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“Quality is defined at the point of interaction between the staff member and the individual with a disability.” — John F. Kennedy, Jr. I could not agree more with this statement and I observe this on a daily basis, at work and in my personal life.

Recently I was eating dinner with my family at a popular burger joint. We sat next to an elderly woman and a woman who appeared to be her direct support staff. The younger woman was talking loudly with someone on a video call. As we ate our dinner I could not help but notice she had no interaction with the older woman.

We finished our meals at the same time. The younger woman stood up, while still on her call, to signal it was time to leave. The older woman got her cane and slowly followed the young woman out of the restaurant. My eyes welled up when I saw the look on the older woman’s face. She looked unhappy and resigned to this type of treatment.

As we walked to our car I told my husband and kids that this is the face of the direct support crisis in America today.  The direct support workforce is one of the highest demand occupations in the United States. The number of people who will need long-term supports and services is growing, while the number of working age adults is not changing. The quality of services for people with health concerns and disabilities is at risk.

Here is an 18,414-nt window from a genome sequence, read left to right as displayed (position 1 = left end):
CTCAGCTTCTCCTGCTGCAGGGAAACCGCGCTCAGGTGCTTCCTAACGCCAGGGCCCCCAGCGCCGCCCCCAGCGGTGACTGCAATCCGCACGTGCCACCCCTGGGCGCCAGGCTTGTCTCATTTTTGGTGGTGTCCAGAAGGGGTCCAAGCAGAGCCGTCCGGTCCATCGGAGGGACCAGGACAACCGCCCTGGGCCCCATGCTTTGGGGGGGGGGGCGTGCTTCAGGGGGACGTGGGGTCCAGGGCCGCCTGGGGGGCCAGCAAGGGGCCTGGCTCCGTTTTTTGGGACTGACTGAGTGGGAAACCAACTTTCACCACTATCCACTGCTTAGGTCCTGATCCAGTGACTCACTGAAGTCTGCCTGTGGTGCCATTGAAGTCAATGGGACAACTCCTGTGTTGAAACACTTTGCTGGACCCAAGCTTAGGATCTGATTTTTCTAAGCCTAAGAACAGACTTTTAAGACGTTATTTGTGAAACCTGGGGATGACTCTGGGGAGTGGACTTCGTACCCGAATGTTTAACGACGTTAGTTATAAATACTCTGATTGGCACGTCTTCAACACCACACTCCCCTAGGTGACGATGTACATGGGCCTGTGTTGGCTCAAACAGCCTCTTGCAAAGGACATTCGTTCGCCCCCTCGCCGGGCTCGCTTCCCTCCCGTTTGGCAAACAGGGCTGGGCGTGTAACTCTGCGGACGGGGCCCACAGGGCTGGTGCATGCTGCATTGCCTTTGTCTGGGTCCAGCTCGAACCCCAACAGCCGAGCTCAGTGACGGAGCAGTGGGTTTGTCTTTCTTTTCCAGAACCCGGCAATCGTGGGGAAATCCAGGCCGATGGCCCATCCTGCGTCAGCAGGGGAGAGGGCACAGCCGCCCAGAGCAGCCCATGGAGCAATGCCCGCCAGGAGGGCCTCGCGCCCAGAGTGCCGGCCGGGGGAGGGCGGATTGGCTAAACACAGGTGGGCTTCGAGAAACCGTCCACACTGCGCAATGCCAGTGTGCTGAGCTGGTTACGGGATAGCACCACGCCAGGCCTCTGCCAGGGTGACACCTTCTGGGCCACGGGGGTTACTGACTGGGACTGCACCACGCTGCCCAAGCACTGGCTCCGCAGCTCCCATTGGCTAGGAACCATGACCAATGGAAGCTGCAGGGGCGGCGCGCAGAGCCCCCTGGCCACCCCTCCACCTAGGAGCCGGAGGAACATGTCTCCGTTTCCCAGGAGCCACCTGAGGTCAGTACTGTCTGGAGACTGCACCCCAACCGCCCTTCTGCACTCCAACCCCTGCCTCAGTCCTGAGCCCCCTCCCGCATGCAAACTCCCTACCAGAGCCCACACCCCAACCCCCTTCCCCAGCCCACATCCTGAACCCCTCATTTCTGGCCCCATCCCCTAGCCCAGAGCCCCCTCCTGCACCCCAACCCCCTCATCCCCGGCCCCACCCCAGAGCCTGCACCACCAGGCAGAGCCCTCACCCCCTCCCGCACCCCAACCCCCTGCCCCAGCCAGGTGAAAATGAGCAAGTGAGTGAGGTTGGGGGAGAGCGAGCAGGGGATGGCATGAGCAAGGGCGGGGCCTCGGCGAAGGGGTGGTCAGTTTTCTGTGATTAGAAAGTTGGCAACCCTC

So what can we do about it? We can expect better. If you are in a position to hire or train direct support staff, be clear about the expectations you have. If you are working in direct support, expect more of yourself.

  • Focus on developing relationships
  • Be fully present when you are with people. Put your phone down!
  • Be curious! Ask questions and engage in conversation with the person you are supporting

Working in direct support is an honorable position. Let’s all work together to focus on what is important- relationships.